© 2018 Can Caramelo autumnal table with tortilla from top


I’ve been living in and around Barcelona for about 16 years, and I’ve seen tortilla vanish quickly from many picnics, at parties and generally everywhere while it wasn’t really the dish I would go for. I think the idea of fried potatoes surrounded by egg didn’t seem particularly inviting for me. It was only a couple of months ago, when a friend prepared some tortillas in which my fork entered through a crisp surface, further into a very tender, even slightly, but just so slightly, liquid center, when, in an instance, my whole world view (well okay, regarding tortillas) changed. And surprisingly the potatoes for his tortilla hadn’t been fried covered in oil, but just stir-fried with very little oil. So we invited the friend over to give us an advanced lesson in tortilla making and I started to make tortillas at home. An overlooked positive aspect is that it’s quite versatile, as with a quiche you can throw in every veggie sitting in the fridge and it (almost always) turns out well. Plus, you get a little colour and a healthier and more complete meal.

I’m participating in a fun challenge in which one person shares a recipe and the others reproduce it (or create their version of it), shoot it and post it on instagram and/or their blogs. I entered the challenge almost accidentally, but felt very grateful and inpired to form part of the group when I found out what a talented and fun bunch the other participants were and that they come from all over the planet. If you’re curious and have an instagram account, you can see the results under the hashtags #plateincommon and #acommonplate. And guess what? Carmen from Tía Alia proposed a classic Spanish Tortilla when it was her turn to share a recipe for the challenge. A great opportunity for practicing my newly acquired tortilla skills and to create a version that would satisfy taste buds first of all, but also have some seasonal produce in it and be a healthy recipe overall. You’re looking at the result now, and I will be repeating it, and maybe doubling the recipe, because we didn’t leave a crumb and actually wished for more.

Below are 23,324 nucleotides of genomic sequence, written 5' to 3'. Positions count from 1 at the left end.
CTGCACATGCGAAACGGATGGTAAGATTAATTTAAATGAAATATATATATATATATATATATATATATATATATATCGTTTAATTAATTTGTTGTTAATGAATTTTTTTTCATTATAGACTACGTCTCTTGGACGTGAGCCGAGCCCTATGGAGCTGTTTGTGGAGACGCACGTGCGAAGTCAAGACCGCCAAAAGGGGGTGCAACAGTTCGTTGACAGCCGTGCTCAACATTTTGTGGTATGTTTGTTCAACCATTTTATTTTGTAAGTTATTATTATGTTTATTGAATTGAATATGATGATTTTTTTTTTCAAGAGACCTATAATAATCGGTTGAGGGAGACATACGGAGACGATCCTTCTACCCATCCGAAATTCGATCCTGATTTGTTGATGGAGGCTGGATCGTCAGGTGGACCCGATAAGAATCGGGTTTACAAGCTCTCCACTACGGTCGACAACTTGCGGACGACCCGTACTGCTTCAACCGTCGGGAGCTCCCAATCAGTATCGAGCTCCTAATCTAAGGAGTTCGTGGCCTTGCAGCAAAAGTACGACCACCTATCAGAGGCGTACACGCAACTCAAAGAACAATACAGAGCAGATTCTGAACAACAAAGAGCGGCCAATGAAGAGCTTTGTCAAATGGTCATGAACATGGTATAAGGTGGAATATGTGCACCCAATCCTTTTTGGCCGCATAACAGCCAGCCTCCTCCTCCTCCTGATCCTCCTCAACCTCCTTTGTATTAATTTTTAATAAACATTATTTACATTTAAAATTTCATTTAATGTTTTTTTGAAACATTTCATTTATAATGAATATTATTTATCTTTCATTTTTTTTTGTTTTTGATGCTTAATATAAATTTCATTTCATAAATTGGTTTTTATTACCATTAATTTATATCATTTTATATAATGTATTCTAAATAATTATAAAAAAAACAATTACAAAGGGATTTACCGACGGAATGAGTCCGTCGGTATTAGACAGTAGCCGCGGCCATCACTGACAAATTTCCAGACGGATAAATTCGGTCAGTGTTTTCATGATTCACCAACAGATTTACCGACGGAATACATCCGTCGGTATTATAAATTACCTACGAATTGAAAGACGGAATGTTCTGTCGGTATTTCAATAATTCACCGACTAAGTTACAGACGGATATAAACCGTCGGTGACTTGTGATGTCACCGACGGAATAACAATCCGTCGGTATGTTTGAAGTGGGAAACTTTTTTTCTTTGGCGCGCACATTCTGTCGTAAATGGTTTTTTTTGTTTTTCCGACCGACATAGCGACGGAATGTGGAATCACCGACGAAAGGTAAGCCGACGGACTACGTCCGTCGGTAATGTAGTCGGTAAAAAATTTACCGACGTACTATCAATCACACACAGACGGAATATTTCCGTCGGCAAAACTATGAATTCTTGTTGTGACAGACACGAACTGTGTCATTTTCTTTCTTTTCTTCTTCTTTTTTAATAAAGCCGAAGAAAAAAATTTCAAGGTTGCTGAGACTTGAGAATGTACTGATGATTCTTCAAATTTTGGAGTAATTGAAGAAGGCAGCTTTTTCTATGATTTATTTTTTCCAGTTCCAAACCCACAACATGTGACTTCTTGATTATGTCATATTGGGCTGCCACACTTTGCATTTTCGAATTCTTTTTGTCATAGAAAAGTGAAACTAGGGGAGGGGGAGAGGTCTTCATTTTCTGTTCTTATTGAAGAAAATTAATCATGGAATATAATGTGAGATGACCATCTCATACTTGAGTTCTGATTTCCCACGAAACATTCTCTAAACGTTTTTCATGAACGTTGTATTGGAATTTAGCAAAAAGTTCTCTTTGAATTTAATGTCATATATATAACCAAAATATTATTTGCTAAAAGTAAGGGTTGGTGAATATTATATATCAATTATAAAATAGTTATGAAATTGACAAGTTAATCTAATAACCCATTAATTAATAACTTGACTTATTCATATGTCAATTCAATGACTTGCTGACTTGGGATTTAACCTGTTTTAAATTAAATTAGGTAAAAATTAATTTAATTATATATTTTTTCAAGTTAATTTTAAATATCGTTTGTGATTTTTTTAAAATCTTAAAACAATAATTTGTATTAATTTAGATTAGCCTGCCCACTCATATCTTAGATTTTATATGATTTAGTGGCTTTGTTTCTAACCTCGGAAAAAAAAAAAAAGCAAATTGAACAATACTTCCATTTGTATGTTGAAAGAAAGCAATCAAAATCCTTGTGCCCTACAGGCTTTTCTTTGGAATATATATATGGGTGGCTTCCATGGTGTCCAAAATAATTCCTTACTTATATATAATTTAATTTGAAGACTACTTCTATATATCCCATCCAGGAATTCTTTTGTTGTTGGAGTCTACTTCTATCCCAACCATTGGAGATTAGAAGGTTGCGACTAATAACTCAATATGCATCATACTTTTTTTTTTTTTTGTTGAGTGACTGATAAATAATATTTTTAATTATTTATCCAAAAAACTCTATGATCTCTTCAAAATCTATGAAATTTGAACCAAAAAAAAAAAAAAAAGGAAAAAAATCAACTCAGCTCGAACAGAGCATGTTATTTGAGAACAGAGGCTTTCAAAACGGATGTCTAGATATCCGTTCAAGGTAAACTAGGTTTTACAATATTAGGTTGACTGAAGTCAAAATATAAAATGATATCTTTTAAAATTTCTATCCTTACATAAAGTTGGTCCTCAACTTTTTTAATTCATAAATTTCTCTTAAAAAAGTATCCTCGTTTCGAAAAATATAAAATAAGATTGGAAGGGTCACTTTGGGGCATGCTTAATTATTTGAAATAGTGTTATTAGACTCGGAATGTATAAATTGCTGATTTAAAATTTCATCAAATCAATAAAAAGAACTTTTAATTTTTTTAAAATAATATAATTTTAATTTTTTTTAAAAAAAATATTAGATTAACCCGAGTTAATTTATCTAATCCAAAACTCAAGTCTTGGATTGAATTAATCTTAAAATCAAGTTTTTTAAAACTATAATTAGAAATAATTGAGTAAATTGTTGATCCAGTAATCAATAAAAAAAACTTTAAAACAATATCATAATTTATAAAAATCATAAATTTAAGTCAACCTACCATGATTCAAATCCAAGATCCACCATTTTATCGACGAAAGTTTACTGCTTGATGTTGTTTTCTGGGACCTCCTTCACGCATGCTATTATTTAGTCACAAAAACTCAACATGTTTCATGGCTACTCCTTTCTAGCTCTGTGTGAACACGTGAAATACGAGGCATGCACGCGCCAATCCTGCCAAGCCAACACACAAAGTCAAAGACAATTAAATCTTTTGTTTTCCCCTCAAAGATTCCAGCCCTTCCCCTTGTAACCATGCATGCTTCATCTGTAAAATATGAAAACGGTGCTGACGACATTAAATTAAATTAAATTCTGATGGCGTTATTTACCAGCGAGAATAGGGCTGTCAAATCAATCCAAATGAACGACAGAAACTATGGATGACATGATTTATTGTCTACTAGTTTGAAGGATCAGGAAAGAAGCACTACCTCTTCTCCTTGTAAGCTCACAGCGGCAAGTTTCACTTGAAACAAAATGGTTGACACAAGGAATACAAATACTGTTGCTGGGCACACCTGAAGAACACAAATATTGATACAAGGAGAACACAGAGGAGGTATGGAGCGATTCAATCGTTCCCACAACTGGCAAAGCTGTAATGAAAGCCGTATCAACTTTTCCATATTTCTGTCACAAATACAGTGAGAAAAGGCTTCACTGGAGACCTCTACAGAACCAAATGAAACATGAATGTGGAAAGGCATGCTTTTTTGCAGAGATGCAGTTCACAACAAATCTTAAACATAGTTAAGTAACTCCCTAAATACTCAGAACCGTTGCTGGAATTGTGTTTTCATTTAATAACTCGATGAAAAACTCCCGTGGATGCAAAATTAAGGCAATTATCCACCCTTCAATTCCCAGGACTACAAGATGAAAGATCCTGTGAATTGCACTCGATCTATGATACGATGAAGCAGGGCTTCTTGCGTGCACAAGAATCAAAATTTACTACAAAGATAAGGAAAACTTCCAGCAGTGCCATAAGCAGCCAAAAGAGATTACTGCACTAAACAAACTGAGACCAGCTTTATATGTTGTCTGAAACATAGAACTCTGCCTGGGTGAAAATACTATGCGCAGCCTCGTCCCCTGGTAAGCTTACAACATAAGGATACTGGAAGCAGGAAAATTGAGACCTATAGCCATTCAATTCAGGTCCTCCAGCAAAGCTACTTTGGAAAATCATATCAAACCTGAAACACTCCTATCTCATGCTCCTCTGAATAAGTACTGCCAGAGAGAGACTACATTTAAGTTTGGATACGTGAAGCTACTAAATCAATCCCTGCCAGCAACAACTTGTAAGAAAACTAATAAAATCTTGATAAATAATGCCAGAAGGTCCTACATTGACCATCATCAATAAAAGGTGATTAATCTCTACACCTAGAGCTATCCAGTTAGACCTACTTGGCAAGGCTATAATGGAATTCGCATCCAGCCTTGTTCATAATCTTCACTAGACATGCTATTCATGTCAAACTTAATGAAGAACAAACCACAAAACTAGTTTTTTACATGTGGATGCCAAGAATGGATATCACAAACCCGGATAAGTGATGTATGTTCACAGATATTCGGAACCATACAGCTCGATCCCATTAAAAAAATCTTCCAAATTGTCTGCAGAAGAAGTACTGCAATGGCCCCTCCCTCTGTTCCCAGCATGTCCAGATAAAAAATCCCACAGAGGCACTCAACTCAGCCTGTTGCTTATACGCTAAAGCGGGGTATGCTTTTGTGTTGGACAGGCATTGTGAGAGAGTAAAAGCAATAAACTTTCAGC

Inspired by this recipe for a classic Spanish Omelette by Carmen from Tia Alia

Notes: The Tortilla can be eaten hot or cold, any leftovers can be stored in the fridge for at least 3 days.


  • 1/2 kg potatoes (2 big potatoes in my case)
  • 2 onions
  • 1 apple
  • a handful of portobello mushrooms
  • 6 eggs
  • 3 sprigs fresh thyme (or 1 teaspoon dried)
  • 3 tablespoons + 1 teaspoon olive oil, divided
  • 1 teaspoon salt


Chop the onion into slices, peel and cut the potatoes into pieces or slices (of about 1/2 cm thickness). A special trick for a starchy tortilla is to make a small cut into the potato and then break instead of cut. Heat 3 tablespoons of olive oil in a non-stick pan and add the potatoes and onion on medium heat. Add the salt and thyme (leaves picked). Clean and slice the portobello mushrooms. Add them in and raise the temperature to high until they are slightly browned (for around 3-4 min). Peel the apple and chop it into pieces the same size as the potato. Add it in. Lower the heat to medium. Cook for around 30 minutes, stirring sometimes. Reserve the mixture and let cool for a few minutes. Meanwhile crack the eggs into a big bowl, beat lightly, and add the potato mixture in. Adjust salt and let rest for 5 min. Heat a pan, oil the bottom and sides and pour the potato mixture with the eggs in. Cook for 5min on medium heat, then flip over (I use a large flat plate to turn it over and then let it slide back in) and cook the other side for 3 more minutes. You can enjoy it warm or cold, but it will be easier to cut when cold. We usually eat it hot and enjoy eventual leftovers cold.

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